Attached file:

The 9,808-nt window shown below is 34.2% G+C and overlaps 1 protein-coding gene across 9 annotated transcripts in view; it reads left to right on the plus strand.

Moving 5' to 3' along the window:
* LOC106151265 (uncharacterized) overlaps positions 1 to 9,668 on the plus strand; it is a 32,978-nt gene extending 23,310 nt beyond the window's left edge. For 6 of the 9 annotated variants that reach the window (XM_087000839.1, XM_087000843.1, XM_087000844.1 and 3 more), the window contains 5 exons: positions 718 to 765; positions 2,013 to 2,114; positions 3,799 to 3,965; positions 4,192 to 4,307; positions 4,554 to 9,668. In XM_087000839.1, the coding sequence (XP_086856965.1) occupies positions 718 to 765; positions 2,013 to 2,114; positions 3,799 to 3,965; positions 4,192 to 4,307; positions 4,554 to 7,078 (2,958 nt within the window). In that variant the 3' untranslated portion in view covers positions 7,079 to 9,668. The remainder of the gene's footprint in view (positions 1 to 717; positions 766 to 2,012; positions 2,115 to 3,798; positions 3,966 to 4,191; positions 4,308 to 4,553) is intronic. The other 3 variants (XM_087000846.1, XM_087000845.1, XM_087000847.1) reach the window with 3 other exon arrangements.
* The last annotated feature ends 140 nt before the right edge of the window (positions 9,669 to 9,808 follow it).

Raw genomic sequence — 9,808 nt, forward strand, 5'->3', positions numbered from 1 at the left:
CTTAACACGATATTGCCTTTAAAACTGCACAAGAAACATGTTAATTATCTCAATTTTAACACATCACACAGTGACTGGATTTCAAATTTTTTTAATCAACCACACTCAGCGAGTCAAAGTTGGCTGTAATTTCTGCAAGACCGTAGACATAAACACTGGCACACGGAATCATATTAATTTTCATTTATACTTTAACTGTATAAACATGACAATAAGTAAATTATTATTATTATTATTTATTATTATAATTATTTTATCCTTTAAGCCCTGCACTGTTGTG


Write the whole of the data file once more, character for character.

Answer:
The 9,808-nt window shown below is 34.2% G+C and overlaps 1 protein-coding gene across 9 annotated transcripts in view; it reads left to right on the plus strand.

Moving 5' to 3' along the window:
* LOC106151265 (uncharacterized) overlaps positions 1 to 9,668 on the plus strand; it is a 32,978-nt gene extending 23,310 nt beyond the window's left edge. For 6 of the 9 annotated variants that reach the window (XM_087000839.1, XM_087000843.1, XM_087000844.1 and 3 more), the window contains 5 exons: positions 718 to 765; positions 2,013 to 2,114; positions 3,799 to 3,965; positions 4,192 to 4,307; positions 4,554 to 9,668. In XM_087000839.1, the coding sequence (XP_086856965.1) occupies positions 718 to 765; positions 2,013 to 2,114; positions 3,799 to 3,965; positions 4,192 to 4,307; positions 4,554 to 7,078 (2,958 nt within the window). In that variant the 3' untranslated portion in view covers positions 7,079 to 9,668. The remainder of the gene's footprint in view (positions 1 to 717; positions 766 to 2,012; positions 2,115 to 3,798; positions 3,966 to 4,191; positions 4,308 to 4,553) is intronic. The other 3 variants (XM_087000846.1, XM_087000845.1, XM_087000847.1) reach the window with 3 other exon arrangements.
* The last annotated feature ends 140 nt before the right edge of the window (positions 9,669 to 9,808 follow it).

Raw genomic sequence — 9,808 nt, forward strand, 5'->3', positions numbered from 1 at the left:
CTTAACACGATATTGCCTTTAAAACTGCACAAGAAACATGTTAATTATCTCAATTTTAACACATCACACAGTGACTGGATTTCAAATTTTTTTAATCAACCACACTCAGCGAGTCAAAGTTGGCTGTAATTTCTGCAAGACCGTAGACATAAACACTGGCACACGGAATCATATTAATTTTCATTTATACTTTAACTGTATAAACATGACAATAAGTAAATTATTATTATTATTATTTATTATTATAATTATTTTATCCTTTAAGCCCTGCACTGTTGTG